In traditional political discourse of China, the diametrically opposite philosophies of the “Way of the King” (wangdao) and the “Way of the Hegemon” (badao) are often juxtaposed to underline the superiority of the former. To put it in succinct terms, the Way of the King is informed by benevolence, natural justice and moral ethics; people would assent to the ruler’s visions with alacrity. In contrast, the Way of the Hegemon is marked by fear, naked power and violence; people would acquiesce to the ruler’s point of view reluctantly and with great resentment.
In its relations with the rest of the world, is present-day China exercising wangdao or badao? It is apparent that China has many “sensitivities” and the feelings of the Chinese people can be hurt rather easily.
Far from being a shrinking violet, the injured Chinese regularly punished other states that had the temerity to insult China’s pride and dignity by diplomatic and economic means.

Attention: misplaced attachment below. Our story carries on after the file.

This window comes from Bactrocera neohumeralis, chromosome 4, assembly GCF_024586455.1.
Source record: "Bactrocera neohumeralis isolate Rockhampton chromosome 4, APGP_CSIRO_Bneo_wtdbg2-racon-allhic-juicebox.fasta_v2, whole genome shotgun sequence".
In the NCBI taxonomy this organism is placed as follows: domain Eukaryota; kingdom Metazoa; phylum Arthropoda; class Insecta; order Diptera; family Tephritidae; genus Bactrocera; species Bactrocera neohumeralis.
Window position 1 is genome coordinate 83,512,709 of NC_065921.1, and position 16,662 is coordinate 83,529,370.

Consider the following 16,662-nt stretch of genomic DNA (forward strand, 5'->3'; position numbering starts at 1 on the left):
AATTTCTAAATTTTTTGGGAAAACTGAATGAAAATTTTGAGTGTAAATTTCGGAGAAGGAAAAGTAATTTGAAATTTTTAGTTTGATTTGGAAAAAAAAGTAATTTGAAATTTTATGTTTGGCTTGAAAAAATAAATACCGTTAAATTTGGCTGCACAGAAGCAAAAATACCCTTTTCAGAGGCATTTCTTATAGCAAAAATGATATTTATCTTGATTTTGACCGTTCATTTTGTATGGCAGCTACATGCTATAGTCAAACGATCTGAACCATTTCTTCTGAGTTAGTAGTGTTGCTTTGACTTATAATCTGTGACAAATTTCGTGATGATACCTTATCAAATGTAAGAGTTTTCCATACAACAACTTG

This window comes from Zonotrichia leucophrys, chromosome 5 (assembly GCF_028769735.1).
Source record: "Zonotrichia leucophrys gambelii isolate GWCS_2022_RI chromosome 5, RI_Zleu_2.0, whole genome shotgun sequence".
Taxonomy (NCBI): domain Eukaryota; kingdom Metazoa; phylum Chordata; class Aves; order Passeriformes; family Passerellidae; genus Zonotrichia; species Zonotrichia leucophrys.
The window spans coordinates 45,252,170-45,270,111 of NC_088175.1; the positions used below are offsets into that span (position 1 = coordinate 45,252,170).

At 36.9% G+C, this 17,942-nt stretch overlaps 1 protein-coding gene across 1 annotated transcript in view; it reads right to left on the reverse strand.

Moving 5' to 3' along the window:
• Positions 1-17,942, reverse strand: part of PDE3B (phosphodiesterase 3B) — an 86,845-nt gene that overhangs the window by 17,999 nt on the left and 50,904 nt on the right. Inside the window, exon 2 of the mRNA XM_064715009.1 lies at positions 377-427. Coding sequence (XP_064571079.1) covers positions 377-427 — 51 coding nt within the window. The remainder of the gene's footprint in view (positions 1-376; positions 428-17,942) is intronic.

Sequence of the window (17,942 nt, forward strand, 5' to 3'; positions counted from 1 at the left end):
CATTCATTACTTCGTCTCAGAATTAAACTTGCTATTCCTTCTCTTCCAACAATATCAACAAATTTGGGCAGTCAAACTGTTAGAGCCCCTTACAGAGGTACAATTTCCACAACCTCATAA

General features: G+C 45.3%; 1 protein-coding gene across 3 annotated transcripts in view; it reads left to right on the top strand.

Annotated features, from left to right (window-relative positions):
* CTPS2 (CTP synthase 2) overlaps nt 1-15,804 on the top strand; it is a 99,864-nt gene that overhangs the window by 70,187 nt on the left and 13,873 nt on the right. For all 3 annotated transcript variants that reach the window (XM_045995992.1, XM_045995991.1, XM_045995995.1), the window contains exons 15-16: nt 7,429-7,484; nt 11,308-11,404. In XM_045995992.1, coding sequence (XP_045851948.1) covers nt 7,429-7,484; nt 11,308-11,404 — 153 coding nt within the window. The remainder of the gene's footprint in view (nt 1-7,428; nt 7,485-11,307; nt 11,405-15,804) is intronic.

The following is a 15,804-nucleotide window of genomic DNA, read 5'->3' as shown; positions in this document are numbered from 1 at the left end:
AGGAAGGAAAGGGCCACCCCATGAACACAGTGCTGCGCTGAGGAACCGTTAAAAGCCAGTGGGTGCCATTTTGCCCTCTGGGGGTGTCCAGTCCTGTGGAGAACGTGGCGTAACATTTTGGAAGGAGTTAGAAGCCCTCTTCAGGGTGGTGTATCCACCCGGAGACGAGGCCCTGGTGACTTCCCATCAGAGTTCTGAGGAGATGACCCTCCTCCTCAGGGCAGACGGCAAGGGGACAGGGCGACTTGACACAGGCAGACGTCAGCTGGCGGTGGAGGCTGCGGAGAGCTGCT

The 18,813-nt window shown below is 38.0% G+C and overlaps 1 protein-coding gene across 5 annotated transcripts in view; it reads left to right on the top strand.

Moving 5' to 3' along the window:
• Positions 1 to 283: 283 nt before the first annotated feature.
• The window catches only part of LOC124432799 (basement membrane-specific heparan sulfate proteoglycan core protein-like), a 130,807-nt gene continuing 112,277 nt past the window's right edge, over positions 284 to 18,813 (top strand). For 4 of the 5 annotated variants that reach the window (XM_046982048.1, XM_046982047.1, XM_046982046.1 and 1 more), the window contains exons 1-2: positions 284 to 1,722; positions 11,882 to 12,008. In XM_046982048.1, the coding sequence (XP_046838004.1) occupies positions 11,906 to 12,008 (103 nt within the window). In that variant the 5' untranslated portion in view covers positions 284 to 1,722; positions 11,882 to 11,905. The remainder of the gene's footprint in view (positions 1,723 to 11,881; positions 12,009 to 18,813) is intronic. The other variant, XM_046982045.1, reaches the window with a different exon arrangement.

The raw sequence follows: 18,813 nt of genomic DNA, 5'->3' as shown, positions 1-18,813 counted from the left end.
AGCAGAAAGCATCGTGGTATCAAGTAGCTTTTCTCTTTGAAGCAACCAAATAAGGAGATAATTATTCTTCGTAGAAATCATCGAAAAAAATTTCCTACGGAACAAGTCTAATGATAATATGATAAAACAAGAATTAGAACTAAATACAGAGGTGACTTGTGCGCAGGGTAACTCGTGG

Thankfully, there haven’t been any actual wars waged by China against its perceived enemies in recent years but the threat of violence is never far off.
As the country flexes its muscles on the international stage, it may wish to consider moderating its tantrums to make itself more likeable. Western powers and Japan bullied China without mercy in the 19th and early 20th centuries, but a resurgent China should show the world that she has the graciousness to not do to others what others have done to her.